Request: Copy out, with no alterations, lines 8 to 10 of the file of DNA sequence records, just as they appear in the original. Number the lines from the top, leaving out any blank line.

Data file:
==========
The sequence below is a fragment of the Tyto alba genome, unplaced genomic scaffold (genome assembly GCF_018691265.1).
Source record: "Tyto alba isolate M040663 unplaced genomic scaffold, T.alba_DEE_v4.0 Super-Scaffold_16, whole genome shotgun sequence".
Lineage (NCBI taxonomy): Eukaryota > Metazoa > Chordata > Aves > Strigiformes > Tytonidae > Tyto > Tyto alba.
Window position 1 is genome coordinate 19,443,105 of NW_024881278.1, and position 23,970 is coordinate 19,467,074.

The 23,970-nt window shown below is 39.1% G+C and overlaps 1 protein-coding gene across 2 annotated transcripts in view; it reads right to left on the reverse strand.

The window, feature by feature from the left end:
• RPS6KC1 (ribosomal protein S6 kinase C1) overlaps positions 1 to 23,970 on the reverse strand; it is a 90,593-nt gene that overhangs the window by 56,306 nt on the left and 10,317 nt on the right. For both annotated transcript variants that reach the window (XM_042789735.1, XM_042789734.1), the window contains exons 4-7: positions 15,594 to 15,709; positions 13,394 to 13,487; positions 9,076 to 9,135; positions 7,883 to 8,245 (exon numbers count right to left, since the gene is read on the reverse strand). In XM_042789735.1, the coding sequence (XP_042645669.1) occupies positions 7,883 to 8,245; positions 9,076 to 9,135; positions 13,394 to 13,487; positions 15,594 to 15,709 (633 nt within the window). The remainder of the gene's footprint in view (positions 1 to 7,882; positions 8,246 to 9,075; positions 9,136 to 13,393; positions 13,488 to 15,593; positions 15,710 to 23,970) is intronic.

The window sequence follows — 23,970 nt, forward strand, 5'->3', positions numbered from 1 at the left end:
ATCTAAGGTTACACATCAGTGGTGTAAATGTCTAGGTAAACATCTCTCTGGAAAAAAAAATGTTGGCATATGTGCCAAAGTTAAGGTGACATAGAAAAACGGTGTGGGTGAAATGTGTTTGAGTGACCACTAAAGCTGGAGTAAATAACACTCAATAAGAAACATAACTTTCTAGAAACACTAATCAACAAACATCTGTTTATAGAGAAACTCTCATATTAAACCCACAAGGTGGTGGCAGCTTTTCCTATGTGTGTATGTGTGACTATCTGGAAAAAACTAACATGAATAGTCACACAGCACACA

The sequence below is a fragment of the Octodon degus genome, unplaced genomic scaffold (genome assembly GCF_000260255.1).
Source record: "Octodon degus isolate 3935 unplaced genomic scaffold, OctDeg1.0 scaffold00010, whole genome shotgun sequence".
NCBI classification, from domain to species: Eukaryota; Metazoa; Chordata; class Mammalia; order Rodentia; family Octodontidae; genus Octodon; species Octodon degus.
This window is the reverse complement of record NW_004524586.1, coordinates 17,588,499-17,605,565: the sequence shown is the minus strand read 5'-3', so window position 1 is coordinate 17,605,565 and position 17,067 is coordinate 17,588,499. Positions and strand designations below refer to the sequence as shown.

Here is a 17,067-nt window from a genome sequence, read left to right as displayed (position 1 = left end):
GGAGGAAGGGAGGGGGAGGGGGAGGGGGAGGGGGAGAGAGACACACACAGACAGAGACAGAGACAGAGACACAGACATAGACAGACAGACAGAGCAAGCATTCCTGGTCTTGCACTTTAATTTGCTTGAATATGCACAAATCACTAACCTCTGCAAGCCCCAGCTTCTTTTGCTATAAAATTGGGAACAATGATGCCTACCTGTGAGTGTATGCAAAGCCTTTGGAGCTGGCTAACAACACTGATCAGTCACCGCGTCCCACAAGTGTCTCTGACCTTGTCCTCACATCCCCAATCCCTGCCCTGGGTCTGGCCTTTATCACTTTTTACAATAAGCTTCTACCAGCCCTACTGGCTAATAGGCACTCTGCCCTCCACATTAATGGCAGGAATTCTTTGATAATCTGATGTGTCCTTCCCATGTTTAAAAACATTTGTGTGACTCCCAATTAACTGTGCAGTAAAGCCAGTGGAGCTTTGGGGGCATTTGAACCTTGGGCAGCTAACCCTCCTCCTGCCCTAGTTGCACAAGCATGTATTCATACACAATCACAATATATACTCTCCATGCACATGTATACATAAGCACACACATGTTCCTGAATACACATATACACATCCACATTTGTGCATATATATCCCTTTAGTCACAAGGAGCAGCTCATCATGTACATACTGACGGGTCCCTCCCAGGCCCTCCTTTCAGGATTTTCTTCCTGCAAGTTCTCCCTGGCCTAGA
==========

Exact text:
The window sequence follows — 23,970 nt, forward strand, 5'->3', positions numbered from 1 at the left end:
ATCTAAGGTTACACATCAGTGGTGTAAATGTCTAGGTAAACATCTCTCTGGAAAAAAAAATGTTGGCATATGTGCCAAAGTTAAGGTGACATAGAAAAACGGTGTGGGTGAAATGTGTTTGAGTGACCACTAAAGCTGGAGTAAATAACACTCAATAAGAAACATAACTTTCTAGAAACACTAATCAACAAACATCTGTTTATAGAGAAACTCTCATATTAAACCCACAAGGTGGTGGCAGCTTTTCCTATGTGTGTATGTGTGACTATCTGGAAAAAACTAACATGAATAGTCACACAGCACACA

The sequence below is a fragment of the Octodon degus genome, unplaced genomic scaffold (genome assembly GCF_000260255.1).